Yeshivat Siach-Yitzhak, situated on the northern hill of Efrat, is a Yeshivat Hesder where students combine army service with advanced Torah Study in a five year program. The Yeshiva was founded in September 1996 by Rav Shagar (Shimon Gershon Rosenberg) ZT”L and Rav Yair Dreifuss who have, up until lately, served as the Co-Roshei Yeshiva.
The Yeshiva also attracts a significant number of older students, mainly Hesder graduates, who have found their niche in the Siach-Yitzhak’s unique atmosphere.
The name, Siach, gives expression to the Yeshiva’s ardent interest in promoting dialogue between the Torah world and its social, cultural, and religious milieu.
In January 2004, the name “Yitzhak” was added, in memory of the late Rabbi Dr. Yitzhak Breuer ZT”L, a prominent rabbinical figure in Germany and Eretz Israel in the early 1900s, was a philosopher and jurisprudence, and aspired to shape a religious Jewish character for the future Jewish State. This is his vision of “Torah Im Derech Eretz Israel”, which is an outgrowth of the weltanschauung of his grandfather, Rabbi Samson Rephael Hirsch Zt”l “Torah Im Derech Eretz”.
In May 1999, at the behest of Rabbi Shlomo Riskin, Chief Rabbi of Efrat, and the local City Council headed by Mr. Yinon Achiman, the Yeshiva moved from its original location in Bayit Vegan, Jerusalem, to the northern hill of Efrat - Givat Ha’dagan. The hill, which is within Efrat’s municipal jurisdiction, is a strategic location as it overlooks Bethlehem and Solomon’s Pools and borders areas now controlled by the Palastinian Authority.
Serving as the temporary Yeshiva campus, the caravan site at Givat Hadagan includes a Beit Midrash, classrooms, offices, dorms for the unmarried yeshiva students, and housing for 25 families of married yeshiva students and graduates. Plans are underway to construct a permanent campus on the Givah in the year 2016.
Today, some 80 students, both single and married, learn in the Yeshiva and Kollel. Over half the Siach-Yitzhak students are enrolled in the Hesder program and some are currently performing their active service in the Israel Defense Forces.
Some of the students combine Torah learning with studies in “The Herzog Teacher’s College” where they may continue learning towards a Bachelor’s Degree in Education after they finish the five-year Hesder program.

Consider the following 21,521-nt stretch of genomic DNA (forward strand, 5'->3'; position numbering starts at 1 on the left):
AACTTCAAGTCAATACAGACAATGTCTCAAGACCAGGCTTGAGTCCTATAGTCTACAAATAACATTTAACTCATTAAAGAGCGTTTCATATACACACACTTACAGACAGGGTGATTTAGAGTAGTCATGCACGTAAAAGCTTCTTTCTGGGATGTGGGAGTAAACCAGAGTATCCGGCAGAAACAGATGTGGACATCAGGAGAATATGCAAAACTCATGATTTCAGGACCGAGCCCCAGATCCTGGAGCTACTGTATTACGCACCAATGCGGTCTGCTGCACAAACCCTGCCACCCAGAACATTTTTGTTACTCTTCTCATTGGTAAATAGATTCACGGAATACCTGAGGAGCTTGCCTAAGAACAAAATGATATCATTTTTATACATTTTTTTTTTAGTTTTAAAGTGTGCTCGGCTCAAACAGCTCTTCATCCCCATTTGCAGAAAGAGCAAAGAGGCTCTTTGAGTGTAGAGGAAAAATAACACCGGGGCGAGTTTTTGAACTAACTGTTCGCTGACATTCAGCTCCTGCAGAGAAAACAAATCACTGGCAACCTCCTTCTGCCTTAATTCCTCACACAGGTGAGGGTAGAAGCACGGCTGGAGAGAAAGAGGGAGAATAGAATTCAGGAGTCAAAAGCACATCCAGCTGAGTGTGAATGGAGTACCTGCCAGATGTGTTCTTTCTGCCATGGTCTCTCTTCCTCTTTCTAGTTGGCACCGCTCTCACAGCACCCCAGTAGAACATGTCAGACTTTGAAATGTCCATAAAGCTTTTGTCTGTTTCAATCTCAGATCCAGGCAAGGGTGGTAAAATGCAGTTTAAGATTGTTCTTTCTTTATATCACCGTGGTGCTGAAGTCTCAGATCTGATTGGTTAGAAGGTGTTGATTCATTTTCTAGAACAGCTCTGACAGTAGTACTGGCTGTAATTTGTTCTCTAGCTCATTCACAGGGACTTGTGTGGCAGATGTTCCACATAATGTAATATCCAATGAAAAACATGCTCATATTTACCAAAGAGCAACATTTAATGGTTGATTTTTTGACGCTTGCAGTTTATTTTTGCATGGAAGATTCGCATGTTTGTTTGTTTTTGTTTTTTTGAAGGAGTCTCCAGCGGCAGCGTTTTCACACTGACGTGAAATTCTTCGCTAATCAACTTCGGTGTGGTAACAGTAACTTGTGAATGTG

Yeshivat Siach-Yitzhak undertakes to promote dialogue with the community-at-large and has developed a close relationship with the Kehilot, schools, and Ba’alei Batim in Efrat.
The Yeshiva also organizes Irvei Iyun, special evenings of study, for the general public, especially in Jerusalem.
Inspired by Rabbi Breuer’s vision, the Yeshiva has founded the “Binah Le’itim” Torah Institute, which explores Torah issues that have ramifications for Israeli society and the Jewish nation. In 2005 the Institute published its first book, “Vayikra Et Shmam Adam” (And He Named Them Adam), a collection of Torah articles concerning the Jewish family in our modern (and post-modern) day and age. The second book in the series, “Shenei Ha’Meorot” (The Two Great Lightings), was published in December 2006 and deals with woman’s equality in the family from a new Jewish point of view. Both books are based on studies of sugiyot in Ketubot and Kidushin which were conducted by the Institute’s researchers’.
In addition to the works mentioned above, the Yeshiva publishesd Rav Shagar’s talks and Drashot, and other literary works. To date, over 10 books have made their debut, and the Yeshiva plans to publish additional works in the future.
In the year 2007, our beloved Rosh Yeshiva, Rav Shagar, was diagnosed with a grave illness and after months of suffering past away on the 25th of Sivan 5767 (11.6.07), leaving us orphaned, as “Sheep Without A Sheppard”.
Our beloved Rosh-Yeshiva, Rav Shagar, past away on Sunday night, 25 Sivan 5767 (10.6.07).
Words cannot express our sorrow, but we bring you a personal reflection of Rav Zvi Leshem (Spiritual leader of Congregation Shirat Shlomo in Efrat), a friend and student of Rav Shagar (written during the Shiva):
Rav Shimon Gerson Rosenberg (Shagar) grew up in Jerusalem, was educated at the Kerem B’Yavneh Hesder Yeshiva and later moved on to Yeshivat HaKotel. During the Yom Kippur War he was severely wounded in battle. At a later stage he sought out gedolim such as Rav Yisrael Gustman zt”l, Rav Shlomo Fisher shlit”a and Rav Avigdor Nebenzahl shlit”a to study with. He also began to delve deeply into Kabbalah and Chassidut.
As a young man he became a ram at Yeshivat HaKotel, gathering around him a devoted group of budding young scholars, who have remained his faithful students throughout the years, many becoming influential roshei yeshiva and educators in their own right. At a later stage he was the Rosh Bet Midrash of Bet Morasha. During this time he also began to teach at Nishmat, where our relationship began. Ultimately he founded, together with his loyal chevruta of forty years, Rav Yair Dreifus shlit”a, Yeshivat Siach-Yitzhak, a Hesder Yeshiva that ultimately moved to Givat HaDagan in Efrat. Here he began, in addition to his teaching, to write his numerous books on Gemara, Jewish Philosophy and Contemporary religious society in Israel.